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Cornell University

Finding Positions

In today's continuously changing and competitive job market, no single job-search strategy can guarantee success. The most effective method for finding a job will also be influenced by the career field you wish to enter. Some employers find that campus recruiting is a good way to hire talent well in advance of when the candidate will report to work, while others hire to fill specific positions "just-in-time" or as openings occur.

The effectiveness of your search will be influenced by how much time you invest and how many different strategies and resources you use. A search for a full-time job takes an average of two to six months of organized effort. Speak with an advisor in Career Services to develop a job-search plan that will work for you. The Job Search and Job Applications modules in canvas give step by step guidance. 


Think of your job search as a research project. You need to understand your options by learning about employers, job openings, credentials being sought, etc., before you can focus on a particular employer or job and prepare your targeted application materials.Our Resource Library links you to extensive resources to help you conduct this research. In conjunction with the Johnson's Career Management Office we maintain a subscription to Vault to help with your career research.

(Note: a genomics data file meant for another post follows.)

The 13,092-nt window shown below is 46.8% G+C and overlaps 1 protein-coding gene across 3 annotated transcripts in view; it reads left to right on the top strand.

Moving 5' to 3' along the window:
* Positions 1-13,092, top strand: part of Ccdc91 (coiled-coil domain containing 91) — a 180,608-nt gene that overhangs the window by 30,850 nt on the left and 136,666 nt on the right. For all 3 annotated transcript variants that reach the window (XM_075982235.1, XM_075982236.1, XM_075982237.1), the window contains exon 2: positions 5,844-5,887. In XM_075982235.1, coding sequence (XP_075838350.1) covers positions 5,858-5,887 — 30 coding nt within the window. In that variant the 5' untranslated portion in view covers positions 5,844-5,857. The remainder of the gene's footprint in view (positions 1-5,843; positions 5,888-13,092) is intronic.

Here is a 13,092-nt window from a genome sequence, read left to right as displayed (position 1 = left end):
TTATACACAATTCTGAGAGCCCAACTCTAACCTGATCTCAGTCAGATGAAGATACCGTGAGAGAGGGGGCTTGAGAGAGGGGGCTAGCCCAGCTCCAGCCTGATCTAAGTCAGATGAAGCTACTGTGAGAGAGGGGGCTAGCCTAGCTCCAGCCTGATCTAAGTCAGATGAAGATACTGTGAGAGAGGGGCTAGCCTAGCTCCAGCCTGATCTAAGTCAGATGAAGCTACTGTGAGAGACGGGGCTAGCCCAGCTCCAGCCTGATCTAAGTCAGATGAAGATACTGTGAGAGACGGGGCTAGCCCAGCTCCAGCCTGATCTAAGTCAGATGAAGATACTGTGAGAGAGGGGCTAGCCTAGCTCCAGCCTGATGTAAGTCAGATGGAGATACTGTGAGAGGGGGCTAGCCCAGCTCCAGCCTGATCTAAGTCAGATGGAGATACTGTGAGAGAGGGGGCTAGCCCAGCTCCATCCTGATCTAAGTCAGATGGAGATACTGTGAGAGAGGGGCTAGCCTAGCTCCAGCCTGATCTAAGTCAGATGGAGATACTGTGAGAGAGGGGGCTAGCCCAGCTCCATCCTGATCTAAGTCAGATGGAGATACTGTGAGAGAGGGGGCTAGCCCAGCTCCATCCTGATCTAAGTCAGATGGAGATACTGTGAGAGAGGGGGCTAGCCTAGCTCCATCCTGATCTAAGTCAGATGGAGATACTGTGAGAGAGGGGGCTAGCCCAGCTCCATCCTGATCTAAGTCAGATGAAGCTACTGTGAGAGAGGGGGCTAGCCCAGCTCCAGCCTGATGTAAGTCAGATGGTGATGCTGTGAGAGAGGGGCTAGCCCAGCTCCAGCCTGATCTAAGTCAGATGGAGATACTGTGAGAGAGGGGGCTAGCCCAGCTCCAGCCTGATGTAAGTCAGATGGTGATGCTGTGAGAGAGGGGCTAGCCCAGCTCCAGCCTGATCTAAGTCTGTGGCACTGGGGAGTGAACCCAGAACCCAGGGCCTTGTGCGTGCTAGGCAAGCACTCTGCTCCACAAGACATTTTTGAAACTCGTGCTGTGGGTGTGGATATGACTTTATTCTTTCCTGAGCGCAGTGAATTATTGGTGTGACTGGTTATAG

Cornell University also uses Handshake to provide students with a large and diverse selection of employer-based information sessions, career exploration opportunities and a plethora of full-time and internship positions. This platform is a place to highlight yourself and your experiences, while also researching and learning more about open opportunities that interest you.

Preparing Applications

Once you have set career goals and researched employers, you are ready to market yourself through resumes and cover letters. You will probably need to prepare multiple versions of your resume and cover letter to target employers' needs very specifically. Your goal is to prepare well-constructed resumes and job-search materials, to attract an employer's interest in you so that you are invited for an interview.